Pre-Stressed Steel Fabrication
The concepts of pre-stressed steel fabrication have been around for ages, but they are not often applied for simple welded structures like trailer frames or crane stands. I’m not talking about huge pre-stresses structures like bridges. And, I’m not referring to full pre-stressed beams that normally dominate this kind of conversation. This is more about the practical implementation of some of the basic principles to get results we want in our DIY projects.
Feeling the Heat
We all know that the heat of welding causes materials to “move” or warp, and if you’ve been welding a while you’ve learned how to compensate. Sure, there are lots of small steps that can help, so these ideas do not overshadow those. Things like lot’s of tacking and moving around the framing are always important. (Setup is also a key — like this example with tips for a trailer frame.) However, these pre-stressed steel fabrication techniques can certainly help in some circumstances. Think of it as another tool in your box.
What is “Weld Warp”
How many times have you welded 2 pieces together and afterword realized that one is no longer straight. The classic case is the “T” connection. After the weld, the crossing piece is no longer straight. This is particularly noticeable when the crossing piece is thin material, but it’s also a problem when welding heavier stuff like angle or channel.
The first time I welded a tube to the center of a piece of channel, I was horribly disappointed that the channel (the crossing piece) was not straight. I really couldn’t see the warp, but it was readily apparent when I stood it up. The channel worked better as a rocking chair than as a sturdy stand. Heat distress had caused the channel to warp slightly. So, here’s how I solved the problem for future builds.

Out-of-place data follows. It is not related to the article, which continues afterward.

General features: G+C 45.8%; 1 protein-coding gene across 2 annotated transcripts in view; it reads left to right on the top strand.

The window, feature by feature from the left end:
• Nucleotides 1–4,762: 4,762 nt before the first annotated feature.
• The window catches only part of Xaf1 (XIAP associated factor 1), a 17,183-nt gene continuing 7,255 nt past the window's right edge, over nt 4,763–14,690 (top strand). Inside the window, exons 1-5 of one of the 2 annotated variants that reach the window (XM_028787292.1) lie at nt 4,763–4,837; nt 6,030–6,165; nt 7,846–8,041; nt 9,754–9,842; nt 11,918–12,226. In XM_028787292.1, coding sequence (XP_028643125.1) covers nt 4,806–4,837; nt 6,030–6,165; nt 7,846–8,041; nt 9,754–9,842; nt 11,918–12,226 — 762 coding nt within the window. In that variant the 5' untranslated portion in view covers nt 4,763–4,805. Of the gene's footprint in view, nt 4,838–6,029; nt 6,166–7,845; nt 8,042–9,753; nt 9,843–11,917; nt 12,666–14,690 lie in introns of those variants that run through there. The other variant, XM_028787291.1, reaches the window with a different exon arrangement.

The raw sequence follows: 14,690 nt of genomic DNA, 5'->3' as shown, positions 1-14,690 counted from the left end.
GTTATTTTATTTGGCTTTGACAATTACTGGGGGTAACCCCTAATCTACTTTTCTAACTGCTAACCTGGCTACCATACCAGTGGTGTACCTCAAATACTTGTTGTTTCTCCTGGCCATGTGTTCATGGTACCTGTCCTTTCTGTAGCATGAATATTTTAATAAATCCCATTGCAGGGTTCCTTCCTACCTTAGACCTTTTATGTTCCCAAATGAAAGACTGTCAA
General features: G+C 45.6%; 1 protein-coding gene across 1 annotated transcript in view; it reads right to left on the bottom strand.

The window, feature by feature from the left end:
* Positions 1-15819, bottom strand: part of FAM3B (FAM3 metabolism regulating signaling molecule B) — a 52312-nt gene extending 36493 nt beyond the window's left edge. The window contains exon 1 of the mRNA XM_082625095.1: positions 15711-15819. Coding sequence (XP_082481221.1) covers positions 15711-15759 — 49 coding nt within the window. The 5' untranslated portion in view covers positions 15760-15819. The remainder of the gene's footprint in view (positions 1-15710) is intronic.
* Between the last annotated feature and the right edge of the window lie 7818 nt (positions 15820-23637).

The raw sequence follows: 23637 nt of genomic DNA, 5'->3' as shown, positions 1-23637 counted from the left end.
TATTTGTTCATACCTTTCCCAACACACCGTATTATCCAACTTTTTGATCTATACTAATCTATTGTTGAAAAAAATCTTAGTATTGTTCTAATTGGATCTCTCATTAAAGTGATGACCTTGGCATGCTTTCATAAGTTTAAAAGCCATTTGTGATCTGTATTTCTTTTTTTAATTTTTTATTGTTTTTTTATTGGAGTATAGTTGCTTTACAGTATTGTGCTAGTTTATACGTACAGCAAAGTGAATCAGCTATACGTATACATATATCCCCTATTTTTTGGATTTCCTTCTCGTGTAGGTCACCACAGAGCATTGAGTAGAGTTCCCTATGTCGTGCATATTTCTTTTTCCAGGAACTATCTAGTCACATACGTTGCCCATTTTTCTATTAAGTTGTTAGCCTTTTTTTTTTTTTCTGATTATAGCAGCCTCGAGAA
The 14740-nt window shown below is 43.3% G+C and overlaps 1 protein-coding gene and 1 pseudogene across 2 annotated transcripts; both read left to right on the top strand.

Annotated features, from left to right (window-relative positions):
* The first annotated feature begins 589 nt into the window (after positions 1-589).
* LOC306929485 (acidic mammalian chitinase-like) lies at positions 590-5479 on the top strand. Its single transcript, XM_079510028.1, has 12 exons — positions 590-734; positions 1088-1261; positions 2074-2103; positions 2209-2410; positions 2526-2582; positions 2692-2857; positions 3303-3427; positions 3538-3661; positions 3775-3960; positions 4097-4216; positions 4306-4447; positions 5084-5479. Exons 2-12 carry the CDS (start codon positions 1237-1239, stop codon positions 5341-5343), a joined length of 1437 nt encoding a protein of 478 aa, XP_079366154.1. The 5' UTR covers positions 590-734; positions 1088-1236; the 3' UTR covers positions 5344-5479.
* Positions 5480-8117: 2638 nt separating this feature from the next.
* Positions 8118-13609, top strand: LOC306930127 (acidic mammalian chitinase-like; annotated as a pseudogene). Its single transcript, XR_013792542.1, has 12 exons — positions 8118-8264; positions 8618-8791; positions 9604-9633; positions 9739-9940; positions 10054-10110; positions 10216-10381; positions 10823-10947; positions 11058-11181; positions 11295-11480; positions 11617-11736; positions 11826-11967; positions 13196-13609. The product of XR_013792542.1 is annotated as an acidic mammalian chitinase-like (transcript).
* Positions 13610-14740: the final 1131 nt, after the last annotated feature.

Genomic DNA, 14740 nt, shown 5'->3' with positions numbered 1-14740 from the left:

Solutions with Pre-Stressed Steel Fabrication
The idea is to pre-stress the member in a direction opposite how it will bend under welding heat. To do this, First, take a guess as to how much the part will warp. It’s usually not much. For me that was easy because I had a sample right there to measure. In this case, it rose about 3/32″ from the center (point of welding) to each free end.
Second, set up the welding so the beam is “bending” that amount in the opposite direction. See the photo for details of how I do it for this gantry crane leg situation. The 2 bottom beams are the same. The 2 chunks between them in the middle are each 3/8″ thick. The angle parts at the ends are 3/32″. By clamping the beams together on each end, it makes a 3/32″ pre-bend for each side.
Third, weld it in place as you normally would to minimize warp — still with the jig. As can be seen here, the main beam is tacked at each corner, then after the pre-stress, the angle braces are tacked in place.
Welding while in stress will do 2 things: First, the heat will relieve the stress at the point of weld allowing it to “relax” some. Second, it will pull anyway as it cools, but it will pull from a position of stress relief — making it come back to nearly flat (if you’ve done the pre-stressing correctly). This is pre-stressed steel fabrication.
The Best Way To Learn
As usual, the easiest (and best) way to learn is to try it. In the photos you can see the way I jig things. The bar clamps secure perpendicularity. The shims (wood) under the beams assure vertical position. The (parallel) beam at the bottom clamps to the real bottom beam with proper spacers between so it bends and pre-stresses properly. The pre-stressed steel fabrication never turns out perfectly flat, but in this case, it’s more important that the tips of the channel are the points of contact, so just a little over-bend works well. Since this is a crane stand, weight from the load flattens it right out making it very stable.
In the final photo, the stands are side-by-side to check perpendicularity and pre-stressing. After this photo, each leg was set again with the clamps to finish welding. I like to verify that things are correct before completing the welds. It’s more work, of course, but any mistakes or oddities are much easier to correct — but that’s just me.
Good luck with these pre-stressed steel fabrication techniques. Apply them as needed. This also works very well with certain areas of a trailer frame.